NEW YORK, Sept. 10, 2013 — A new concept for the SwissFEL laser based on a hybrid Ytterbium oscillator and amplifier was presented at the Free Electron Laser Conference in late August by a team from Paul Scherrer Institute and France-based ultrafast laser maker Amplitude Systèmes.
The SwissFEL x-ray laser, the next large-scale facility at Paul Scherrer Institute (PSI), is now under construction and scheduled to go online in 2016. It will produce very short pulses of x-ray light with laserlike properties. Such light will be used to visualize extremely fast processes, including how new molecules are created in a chemical reaction and how vital biological molecules assemble. Knowledge gained from experiments there could lead to the creation of new drugs, more efficient processes in the chemical industry, new materials for electronics and alternative processes in energy production.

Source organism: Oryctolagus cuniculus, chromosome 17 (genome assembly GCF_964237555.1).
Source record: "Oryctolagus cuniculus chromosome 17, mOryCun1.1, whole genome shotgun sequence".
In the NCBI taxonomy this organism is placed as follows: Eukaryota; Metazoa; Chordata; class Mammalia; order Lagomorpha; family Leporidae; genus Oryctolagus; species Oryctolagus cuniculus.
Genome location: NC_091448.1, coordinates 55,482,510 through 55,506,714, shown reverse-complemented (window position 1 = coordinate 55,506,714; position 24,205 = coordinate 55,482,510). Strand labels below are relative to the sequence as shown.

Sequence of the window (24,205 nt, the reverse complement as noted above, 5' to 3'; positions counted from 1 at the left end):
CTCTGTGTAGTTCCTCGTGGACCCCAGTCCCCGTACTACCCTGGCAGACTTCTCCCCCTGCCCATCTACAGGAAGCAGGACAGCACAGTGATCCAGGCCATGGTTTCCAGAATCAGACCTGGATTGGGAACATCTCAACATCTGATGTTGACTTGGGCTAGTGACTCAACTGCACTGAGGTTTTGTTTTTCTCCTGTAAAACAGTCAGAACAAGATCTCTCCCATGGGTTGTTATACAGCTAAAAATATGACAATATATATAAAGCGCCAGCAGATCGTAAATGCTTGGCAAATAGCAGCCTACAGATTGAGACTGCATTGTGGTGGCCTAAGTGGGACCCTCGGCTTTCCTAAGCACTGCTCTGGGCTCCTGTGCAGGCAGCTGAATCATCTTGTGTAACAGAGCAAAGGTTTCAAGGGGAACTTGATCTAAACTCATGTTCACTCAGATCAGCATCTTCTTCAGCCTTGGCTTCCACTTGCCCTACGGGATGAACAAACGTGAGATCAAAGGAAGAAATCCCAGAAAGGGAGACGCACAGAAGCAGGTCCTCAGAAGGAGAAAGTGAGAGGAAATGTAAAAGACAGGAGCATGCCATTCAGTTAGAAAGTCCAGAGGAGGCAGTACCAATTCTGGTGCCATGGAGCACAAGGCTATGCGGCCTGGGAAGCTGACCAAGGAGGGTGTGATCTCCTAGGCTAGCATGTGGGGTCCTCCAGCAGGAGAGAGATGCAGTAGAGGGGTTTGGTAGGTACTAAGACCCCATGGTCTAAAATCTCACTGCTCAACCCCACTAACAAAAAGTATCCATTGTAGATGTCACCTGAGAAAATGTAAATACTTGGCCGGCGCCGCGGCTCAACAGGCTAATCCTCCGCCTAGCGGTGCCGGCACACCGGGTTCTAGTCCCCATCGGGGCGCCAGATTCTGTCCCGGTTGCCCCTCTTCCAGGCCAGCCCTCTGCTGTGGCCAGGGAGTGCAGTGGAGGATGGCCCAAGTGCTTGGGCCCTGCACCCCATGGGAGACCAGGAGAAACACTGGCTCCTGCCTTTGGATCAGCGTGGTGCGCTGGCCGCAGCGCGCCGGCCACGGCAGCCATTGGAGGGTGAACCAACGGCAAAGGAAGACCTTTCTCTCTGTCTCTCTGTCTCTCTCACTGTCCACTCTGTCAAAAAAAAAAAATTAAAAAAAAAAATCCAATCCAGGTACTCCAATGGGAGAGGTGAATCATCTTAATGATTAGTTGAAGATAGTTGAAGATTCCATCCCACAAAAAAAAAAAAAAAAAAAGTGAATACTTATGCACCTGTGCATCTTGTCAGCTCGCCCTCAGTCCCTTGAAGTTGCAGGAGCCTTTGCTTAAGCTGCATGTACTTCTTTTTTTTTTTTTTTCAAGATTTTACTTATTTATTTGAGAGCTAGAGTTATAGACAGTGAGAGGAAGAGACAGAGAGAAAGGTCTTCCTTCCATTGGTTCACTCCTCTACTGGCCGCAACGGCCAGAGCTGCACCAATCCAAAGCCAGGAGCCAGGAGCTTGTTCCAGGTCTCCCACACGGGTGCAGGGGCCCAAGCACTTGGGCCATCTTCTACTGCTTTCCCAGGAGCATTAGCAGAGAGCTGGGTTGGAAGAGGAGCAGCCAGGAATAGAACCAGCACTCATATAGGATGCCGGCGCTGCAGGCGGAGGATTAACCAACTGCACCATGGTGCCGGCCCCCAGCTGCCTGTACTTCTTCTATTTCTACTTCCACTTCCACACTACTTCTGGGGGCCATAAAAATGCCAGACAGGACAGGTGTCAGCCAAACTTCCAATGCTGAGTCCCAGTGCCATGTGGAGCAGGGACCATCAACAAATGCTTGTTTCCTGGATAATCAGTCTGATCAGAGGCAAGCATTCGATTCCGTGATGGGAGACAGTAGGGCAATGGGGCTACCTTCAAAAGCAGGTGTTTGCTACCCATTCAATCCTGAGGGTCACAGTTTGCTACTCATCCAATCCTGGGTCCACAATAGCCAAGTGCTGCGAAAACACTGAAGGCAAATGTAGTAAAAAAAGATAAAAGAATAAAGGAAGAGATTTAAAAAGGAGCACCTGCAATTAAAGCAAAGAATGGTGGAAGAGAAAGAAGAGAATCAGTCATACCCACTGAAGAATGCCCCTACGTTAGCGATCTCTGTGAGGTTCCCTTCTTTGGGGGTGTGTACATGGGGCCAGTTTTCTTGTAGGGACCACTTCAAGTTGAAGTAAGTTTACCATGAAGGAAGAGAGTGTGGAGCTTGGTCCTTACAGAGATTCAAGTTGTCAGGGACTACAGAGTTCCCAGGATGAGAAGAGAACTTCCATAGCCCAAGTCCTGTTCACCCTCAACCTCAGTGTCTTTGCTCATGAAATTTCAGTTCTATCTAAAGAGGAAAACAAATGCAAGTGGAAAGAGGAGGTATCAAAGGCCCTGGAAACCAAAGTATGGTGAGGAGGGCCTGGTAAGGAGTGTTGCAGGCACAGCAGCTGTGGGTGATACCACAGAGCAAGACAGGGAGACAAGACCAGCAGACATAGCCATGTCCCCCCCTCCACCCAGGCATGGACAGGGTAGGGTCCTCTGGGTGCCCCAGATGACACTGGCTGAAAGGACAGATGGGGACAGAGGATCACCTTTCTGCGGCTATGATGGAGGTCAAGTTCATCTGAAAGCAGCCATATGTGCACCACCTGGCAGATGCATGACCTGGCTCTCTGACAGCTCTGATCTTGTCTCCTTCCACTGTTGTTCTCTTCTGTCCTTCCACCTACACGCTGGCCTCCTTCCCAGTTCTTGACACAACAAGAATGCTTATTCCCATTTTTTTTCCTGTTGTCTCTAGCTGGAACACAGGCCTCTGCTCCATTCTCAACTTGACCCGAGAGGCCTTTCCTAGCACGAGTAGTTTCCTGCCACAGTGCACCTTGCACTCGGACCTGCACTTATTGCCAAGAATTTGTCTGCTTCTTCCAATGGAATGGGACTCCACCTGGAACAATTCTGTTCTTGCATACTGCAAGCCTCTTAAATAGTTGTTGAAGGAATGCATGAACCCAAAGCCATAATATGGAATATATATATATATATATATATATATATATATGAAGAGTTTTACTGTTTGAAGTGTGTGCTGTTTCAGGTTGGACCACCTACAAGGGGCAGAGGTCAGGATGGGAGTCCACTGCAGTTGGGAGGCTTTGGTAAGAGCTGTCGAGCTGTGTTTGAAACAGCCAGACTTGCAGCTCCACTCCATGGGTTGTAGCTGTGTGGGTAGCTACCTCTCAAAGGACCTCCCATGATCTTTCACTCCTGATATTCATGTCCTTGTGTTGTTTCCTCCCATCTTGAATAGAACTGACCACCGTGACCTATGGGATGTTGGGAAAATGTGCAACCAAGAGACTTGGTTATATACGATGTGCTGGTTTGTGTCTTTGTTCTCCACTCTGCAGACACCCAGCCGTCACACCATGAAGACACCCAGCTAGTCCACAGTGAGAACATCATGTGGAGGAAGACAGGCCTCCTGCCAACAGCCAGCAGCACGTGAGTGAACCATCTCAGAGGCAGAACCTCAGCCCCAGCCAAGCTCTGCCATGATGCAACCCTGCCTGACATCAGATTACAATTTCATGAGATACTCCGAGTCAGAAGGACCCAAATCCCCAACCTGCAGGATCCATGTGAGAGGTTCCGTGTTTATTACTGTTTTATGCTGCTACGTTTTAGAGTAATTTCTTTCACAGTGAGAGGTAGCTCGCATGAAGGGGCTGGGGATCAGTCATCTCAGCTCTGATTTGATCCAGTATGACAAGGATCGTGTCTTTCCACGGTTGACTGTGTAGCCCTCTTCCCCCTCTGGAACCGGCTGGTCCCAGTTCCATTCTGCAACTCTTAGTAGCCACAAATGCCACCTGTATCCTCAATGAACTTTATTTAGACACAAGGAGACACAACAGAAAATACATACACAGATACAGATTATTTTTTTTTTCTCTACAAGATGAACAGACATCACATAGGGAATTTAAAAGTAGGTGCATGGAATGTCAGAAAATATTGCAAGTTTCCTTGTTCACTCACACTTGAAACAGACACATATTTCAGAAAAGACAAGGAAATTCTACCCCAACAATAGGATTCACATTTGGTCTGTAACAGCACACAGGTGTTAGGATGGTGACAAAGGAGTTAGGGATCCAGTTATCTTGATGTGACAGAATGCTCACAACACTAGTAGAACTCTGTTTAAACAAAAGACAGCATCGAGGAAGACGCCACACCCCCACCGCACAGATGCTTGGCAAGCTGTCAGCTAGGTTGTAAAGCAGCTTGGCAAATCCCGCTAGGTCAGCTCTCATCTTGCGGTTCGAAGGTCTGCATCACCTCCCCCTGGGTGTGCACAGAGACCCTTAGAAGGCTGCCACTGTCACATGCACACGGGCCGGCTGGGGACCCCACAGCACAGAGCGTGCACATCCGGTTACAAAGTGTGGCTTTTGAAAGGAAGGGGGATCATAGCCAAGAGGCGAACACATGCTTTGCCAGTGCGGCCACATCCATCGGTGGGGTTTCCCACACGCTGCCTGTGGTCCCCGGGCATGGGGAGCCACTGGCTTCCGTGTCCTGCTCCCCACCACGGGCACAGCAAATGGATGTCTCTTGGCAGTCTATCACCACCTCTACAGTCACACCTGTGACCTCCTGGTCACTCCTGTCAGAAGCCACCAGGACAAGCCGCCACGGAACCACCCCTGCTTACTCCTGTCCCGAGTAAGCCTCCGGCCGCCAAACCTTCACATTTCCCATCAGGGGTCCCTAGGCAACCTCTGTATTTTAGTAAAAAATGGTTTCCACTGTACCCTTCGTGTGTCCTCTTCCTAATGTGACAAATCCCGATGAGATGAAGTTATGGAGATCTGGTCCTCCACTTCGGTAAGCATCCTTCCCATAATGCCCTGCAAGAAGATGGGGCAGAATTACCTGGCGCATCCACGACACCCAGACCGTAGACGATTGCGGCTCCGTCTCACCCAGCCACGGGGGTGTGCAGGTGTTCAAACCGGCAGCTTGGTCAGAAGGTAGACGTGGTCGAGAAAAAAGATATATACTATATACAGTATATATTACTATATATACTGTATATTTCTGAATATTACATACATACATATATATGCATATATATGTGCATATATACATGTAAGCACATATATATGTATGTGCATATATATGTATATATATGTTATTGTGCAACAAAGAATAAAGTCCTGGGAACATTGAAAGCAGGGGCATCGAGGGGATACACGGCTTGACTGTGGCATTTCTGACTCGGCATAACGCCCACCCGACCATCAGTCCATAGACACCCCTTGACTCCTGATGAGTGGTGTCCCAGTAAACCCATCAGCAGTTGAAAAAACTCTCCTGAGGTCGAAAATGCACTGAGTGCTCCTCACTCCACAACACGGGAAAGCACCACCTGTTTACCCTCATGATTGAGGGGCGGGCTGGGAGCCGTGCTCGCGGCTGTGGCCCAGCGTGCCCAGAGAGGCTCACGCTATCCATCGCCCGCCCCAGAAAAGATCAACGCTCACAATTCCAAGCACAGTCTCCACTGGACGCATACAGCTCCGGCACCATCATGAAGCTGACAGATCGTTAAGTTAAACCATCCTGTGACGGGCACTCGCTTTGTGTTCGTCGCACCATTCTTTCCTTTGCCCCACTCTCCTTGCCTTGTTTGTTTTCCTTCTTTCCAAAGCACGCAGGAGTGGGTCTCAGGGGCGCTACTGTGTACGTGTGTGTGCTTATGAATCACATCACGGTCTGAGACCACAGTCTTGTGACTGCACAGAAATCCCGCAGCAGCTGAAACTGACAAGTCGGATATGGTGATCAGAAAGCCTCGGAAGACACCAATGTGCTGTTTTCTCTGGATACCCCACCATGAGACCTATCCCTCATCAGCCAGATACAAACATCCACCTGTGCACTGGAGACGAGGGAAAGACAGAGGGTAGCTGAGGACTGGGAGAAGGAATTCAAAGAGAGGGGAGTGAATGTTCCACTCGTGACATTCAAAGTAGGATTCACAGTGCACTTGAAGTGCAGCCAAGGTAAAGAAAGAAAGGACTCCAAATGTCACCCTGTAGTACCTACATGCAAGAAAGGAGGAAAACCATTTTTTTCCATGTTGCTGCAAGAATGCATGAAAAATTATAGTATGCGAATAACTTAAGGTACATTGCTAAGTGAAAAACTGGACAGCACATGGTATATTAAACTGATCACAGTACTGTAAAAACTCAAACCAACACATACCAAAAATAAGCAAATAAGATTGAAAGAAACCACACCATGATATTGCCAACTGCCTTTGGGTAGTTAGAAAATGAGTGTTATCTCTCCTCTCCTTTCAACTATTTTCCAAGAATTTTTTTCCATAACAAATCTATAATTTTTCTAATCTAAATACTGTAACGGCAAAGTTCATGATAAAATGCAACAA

Outline of the SwissFEL being built at PSI. The upper part is a sketch of the total length of the SwissFEL broken up in injector and the three linac components, and the lower part is a more detailed view of the experimental site, including undulator and experimental setup for the soft (ATHOS) and the hard (ARAMIS) x-ray beamlines. Courtesy PSI.
Most FEL facilities use laser systems based on titanium:sapphire technology, but the new system consists of a hybrid ytterbium (Yb) fiber and solid-state Yb:CaF2
The prototype laser tested at Amplitude Systèmes. The various stages are packaged in sealed, temperature-stabilized boxes.
The laser's performance — energy stability, timing jitter, double pulse operation, temporal and spatial pulse shape of the ultraviolet pulses — matches SwissFEL requirements, the partners say.
The mature and stable, direct-diode pumping technology and an optimized design allow for high reliability, long lifetime and lower maintenance cost compared with the widely used Ti:sapphire laser systems, they claim.
The 35th International Free-Electron Laser Conference, organized by Brookhaven National Laboratory, was held Aug. 25-30 in Manhattan.
For more information, visit: www.psi.ch/media/overview-swissfel